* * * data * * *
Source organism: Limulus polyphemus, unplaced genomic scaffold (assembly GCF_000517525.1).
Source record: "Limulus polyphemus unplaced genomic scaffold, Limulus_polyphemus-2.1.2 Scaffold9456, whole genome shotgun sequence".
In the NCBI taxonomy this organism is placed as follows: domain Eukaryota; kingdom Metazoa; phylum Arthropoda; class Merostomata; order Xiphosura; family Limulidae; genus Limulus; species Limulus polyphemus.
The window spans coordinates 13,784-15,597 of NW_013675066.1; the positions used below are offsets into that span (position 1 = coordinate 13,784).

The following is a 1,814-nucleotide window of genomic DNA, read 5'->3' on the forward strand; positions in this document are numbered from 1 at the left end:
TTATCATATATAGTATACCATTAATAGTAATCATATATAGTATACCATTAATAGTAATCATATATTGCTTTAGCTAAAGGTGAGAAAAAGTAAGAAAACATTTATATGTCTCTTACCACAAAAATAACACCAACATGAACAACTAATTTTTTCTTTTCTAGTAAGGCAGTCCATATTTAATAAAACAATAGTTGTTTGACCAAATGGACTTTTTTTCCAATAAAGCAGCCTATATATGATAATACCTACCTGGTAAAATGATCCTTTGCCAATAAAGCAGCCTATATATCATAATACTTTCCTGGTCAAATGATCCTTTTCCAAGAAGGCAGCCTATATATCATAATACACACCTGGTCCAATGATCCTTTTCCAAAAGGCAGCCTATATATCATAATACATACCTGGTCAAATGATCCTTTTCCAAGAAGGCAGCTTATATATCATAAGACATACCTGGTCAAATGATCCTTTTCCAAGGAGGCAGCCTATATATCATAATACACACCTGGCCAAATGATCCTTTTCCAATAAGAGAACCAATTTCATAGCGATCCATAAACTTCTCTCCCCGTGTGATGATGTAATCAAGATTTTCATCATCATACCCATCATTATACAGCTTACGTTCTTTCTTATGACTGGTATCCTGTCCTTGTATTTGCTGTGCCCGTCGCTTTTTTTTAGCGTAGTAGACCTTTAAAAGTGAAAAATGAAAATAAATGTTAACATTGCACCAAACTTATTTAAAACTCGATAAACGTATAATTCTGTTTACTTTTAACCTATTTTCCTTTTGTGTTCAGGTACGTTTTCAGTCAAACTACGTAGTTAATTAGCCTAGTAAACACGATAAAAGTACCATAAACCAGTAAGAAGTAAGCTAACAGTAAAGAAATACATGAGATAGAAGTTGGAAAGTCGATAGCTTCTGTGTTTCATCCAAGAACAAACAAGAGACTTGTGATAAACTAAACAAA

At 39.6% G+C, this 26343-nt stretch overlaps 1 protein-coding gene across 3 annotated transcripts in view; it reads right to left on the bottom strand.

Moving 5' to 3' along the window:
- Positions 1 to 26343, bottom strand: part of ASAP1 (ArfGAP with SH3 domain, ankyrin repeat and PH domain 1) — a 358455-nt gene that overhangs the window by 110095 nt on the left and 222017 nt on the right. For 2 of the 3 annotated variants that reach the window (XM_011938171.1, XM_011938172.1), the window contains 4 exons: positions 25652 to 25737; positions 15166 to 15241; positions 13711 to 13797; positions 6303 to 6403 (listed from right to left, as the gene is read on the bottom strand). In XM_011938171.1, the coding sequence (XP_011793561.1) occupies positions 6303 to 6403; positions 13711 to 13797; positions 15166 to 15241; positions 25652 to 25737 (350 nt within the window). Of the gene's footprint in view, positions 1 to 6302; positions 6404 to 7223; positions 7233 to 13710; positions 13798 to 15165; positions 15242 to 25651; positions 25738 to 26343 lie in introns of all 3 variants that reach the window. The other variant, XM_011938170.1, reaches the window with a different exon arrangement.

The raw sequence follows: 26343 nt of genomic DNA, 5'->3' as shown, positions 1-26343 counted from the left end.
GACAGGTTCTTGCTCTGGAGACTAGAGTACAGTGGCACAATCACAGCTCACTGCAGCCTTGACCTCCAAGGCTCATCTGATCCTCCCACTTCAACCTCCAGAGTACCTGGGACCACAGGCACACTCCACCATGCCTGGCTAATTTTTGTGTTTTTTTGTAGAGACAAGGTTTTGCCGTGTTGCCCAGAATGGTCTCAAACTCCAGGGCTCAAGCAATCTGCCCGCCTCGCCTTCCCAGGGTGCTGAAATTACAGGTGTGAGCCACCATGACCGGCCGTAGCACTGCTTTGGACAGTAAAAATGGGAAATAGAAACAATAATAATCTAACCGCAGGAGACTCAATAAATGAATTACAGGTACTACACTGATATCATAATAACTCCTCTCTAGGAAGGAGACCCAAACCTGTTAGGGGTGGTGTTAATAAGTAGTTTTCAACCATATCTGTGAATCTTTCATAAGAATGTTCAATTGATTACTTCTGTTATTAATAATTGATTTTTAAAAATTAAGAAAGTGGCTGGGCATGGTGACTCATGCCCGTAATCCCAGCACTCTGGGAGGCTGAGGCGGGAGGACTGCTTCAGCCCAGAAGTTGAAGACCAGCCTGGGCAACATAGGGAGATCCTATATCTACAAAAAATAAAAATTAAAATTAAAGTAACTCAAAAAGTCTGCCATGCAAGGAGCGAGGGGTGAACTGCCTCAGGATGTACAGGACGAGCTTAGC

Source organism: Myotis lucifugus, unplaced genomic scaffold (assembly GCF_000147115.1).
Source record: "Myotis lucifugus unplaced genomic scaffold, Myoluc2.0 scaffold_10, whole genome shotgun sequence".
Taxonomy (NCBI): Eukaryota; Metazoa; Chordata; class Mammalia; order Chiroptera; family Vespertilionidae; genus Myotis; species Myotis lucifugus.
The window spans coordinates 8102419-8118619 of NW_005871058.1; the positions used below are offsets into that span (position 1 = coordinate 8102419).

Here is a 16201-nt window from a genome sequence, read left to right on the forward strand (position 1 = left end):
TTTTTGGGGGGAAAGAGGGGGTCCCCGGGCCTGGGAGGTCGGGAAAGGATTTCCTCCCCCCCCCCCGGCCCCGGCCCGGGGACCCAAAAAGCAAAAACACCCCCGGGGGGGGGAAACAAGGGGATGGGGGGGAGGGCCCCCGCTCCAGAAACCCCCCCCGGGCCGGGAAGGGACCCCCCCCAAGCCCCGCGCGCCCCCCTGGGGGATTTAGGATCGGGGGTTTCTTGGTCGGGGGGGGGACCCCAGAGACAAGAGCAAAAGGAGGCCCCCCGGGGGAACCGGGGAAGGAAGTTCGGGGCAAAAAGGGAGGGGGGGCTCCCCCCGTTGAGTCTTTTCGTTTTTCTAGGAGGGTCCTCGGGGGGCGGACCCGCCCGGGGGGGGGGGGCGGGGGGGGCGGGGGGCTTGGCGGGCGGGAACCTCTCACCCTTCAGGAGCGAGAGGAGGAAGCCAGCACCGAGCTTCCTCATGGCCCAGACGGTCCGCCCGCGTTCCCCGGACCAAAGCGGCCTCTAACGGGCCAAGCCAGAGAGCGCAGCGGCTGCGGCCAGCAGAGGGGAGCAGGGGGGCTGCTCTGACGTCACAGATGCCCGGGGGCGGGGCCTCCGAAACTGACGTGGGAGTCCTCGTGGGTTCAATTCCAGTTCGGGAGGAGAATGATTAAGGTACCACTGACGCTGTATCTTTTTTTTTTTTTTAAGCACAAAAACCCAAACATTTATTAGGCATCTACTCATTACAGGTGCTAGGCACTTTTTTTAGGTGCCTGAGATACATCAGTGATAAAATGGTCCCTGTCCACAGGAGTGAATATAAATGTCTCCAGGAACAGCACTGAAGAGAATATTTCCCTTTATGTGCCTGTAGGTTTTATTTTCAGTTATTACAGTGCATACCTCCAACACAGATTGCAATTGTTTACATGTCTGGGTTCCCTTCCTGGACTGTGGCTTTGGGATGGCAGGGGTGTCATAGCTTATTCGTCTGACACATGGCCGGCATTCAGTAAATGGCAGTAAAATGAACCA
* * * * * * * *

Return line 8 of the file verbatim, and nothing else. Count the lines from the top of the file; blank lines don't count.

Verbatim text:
Moving 5' to 3' along the window: